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Wo Milch und Honig fließen by Grace McCleen

Wo Milch und Honig fließen (edition 2013)

by Grace McCleen, Barbara Heller (Übersetzer)

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2814740,152 (3.71)19
Title:Wo Milch und Honig fließen
Authors:Grace McCleen
Other authors:Barbara Heller (Übersetzer)
Info:Deutsche Verlags-Anstalt (2013), Gebundene Ausgabe, 384 pages
Collections:Read but unowned
Tags:Sekte, Alleinerziehende

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The Land of Decoration by Grace McCleen (Author)



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English (46)  Norwegian (2)  Finnish (1)  All languages (49)
Showing 1-5 of 46 (next | show all)
This review was written for LibraryThing Early Reviewers.
This isn't holding my attention, so I'm DNF'ing after about 40 pages. I think this is another case of it's me, not the book -- I've been DNF'ing quite a bit lately and not much has been holding my attention. The child narrator just wasn't working for me in this. ( )
  crazylilcuban | May 15, 2015 |
I kind of enjoyed this book but I did find it a little confusing.
Hard to determine the time it was set in, or the place early on in the book. ( )
  janeyhoho | Jul 2, 2014 |
Judith is ten years old and she knows that she won’t get much older. For soon Harmagedon will come and the world will come to an end. She’s actually kind of looking forward to that. Not just because she knows she’ll get to meet her mum, she who was so strong in faith she rather died than accepted blood transfusions when Judith was born. Not just because she secretly knows her dad doesn’t love her. But also because she has no friends her own age, and because the kids at school are horrid and brutal, and she can’t stop herself from wishing them ill.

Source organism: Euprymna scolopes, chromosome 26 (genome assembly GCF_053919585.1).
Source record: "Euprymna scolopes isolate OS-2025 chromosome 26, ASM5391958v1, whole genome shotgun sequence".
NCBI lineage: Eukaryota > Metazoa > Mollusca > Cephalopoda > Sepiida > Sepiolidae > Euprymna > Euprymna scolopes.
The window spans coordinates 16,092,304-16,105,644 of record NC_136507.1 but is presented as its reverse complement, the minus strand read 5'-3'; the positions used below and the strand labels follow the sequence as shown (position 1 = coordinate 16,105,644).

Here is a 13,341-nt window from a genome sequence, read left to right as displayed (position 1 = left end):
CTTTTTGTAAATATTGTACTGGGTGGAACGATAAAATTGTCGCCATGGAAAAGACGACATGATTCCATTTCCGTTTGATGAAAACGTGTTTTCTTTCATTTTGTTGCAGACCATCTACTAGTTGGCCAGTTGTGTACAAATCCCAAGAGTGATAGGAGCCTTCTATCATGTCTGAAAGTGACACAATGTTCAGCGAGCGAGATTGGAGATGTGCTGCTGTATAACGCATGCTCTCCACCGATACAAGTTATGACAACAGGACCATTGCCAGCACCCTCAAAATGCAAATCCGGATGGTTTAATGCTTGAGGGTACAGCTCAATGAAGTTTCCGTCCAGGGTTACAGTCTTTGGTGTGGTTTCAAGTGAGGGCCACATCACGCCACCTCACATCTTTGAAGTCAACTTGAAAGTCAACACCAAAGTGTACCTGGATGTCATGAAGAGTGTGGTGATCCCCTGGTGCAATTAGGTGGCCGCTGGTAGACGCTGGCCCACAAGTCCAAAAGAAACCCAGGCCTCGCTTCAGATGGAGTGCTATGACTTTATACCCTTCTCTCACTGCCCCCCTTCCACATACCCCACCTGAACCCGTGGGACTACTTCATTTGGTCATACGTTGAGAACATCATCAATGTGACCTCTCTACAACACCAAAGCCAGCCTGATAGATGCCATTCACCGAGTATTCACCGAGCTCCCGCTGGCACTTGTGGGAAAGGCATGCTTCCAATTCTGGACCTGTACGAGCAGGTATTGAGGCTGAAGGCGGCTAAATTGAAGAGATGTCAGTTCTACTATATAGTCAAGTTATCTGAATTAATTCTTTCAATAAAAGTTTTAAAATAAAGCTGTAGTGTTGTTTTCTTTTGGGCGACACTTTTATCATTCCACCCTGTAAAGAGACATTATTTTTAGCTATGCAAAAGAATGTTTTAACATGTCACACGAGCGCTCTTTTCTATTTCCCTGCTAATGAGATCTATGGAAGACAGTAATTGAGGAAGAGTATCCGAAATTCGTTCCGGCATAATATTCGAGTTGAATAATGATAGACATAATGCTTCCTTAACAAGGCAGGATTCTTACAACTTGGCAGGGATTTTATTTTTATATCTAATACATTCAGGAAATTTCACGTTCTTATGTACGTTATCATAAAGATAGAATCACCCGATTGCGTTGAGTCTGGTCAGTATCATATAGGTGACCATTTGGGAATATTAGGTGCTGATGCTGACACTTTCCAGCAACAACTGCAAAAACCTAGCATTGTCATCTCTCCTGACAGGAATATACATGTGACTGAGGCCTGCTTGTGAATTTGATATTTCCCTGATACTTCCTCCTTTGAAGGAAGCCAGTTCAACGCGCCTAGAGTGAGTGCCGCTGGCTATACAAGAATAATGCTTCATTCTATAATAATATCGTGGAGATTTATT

Judith’s only toy is the intricate model landscape she’s building from junk in her room. And one day, after a sermon about miacles, she covers it in cotton and white paper and shaving foam, wishing for a snow storm so she won’t havet o go to school. It works. As does her next attempt, and her next. God has clearly selected her as his tool. But the consequences of miracles are hard to predict, Judith’s enemies don’t back down easily. And with her father being among the few who breaks the strike at the factory, the little family becomes the target of real terror.

Grippiing, moving and suspenseful, this is a rough read at times. The world seen through the lonely, indoctrinated eyes of Judith is difficult and unjust, and her meekness is a shaky defence indeed. The blend of reality seen through the eyes of a child not quite aware of how shitty her circumstances are, and a pinch of something that might be magic, reminds me of ”The earth hums in B flat”, especially with the welch setting.

Right up until the last fifty or so pages, I’m biting nails and wiping tears. The conclusion seems a little stressed and commodified though, and is my only little beef with this fine debut. ( )
  GingerbreadMan | Apr 23, 2014 |
this is told in the voice of one of the most screwed up 10 year olds I can imagine. Judith & her father are what i would think of as Jehovah's Witnesses and belong to a church that seems to sit somewhere in the Welsh valleys. I have in my head that this is set sometimes in the early 80s, a time of great social unrest and industrial disputes.